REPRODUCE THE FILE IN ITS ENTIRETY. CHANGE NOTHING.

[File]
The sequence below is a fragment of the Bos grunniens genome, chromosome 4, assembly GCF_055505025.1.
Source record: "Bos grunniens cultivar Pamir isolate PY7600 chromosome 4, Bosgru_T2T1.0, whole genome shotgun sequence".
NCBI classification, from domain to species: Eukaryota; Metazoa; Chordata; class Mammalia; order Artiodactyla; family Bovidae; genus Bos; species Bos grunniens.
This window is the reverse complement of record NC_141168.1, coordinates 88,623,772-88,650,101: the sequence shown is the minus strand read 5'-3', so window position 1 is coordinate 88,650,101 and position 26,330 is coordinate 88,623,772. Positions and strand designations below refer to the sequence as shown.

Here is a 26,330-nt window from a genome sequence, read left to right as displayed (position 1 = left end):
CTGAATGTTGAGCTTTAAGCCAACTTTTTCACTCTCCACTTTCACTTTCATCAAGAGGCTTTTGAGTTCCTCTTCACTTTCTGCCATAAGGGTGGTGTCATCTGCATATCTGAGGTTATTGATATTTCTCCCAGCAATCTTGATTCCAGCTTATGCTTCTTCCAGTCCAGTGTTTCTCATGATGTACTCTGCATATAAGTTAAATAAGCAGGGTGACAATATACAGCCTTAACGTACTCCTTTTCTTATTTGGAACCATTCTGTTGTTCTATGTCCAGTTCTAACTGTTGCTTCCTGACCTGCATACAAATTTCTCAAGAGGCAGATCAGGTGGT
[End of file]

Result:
The sequence below is a fragment of the Bos grunniens genome, chromosome 4, assembly GCF_055505025.1.
Source record: "Bos grunniens cultivar Pamir isolate PY7600 chromosome 4, Bosgru_T2T1.0, whole genome shotgun sequence".
NCBI classification, from domain to species: Eukaryota; Metazoa; Chordata; class Mammalia; order Artiodactyla; family Bovidae; genus Bos; species Bos grunniens.
This window is the reverse complement of record NC_141168.1, coordinates 88,623,772-88,650,101: the sequence shown is the minus strand read 5'-3', so window position 1 is coordinate 88,650,101 and position 26,330 is coordinate 88,623,772. Positions and strand designations below refer to the sequence as shown.

Here is a 26,330-nt window from a genome sequence, read left to right as displayed (position 1 = left end):
CTGAATGTTGAGCTTTAAGCCAACTTTTTCACTCTCCACTTTCACTTTCATCAAGAGGCTTTTGAGTTCCTCTTCACTTTCTGCCATAAGGGTGGTGTCATCTGCATATCTGAGGTTATTGATATTTCTCCCAGCAATCTTGATTCCAGCTTATGCTTCTTCCAGTCCAGTGTTTCTCATGATGTACTCTGCATATAAGTTAAATAAGCAGGGTGACAATATACAGCCTTAACGTACTCCTTTTCTTATTTGGAACCATTCTGTTGTTCTATGTCCAGTTCTAACTGTTGCTTCCTGACCTGCATACAAATTTCTCAAGAGGCAGATCAGGTGGT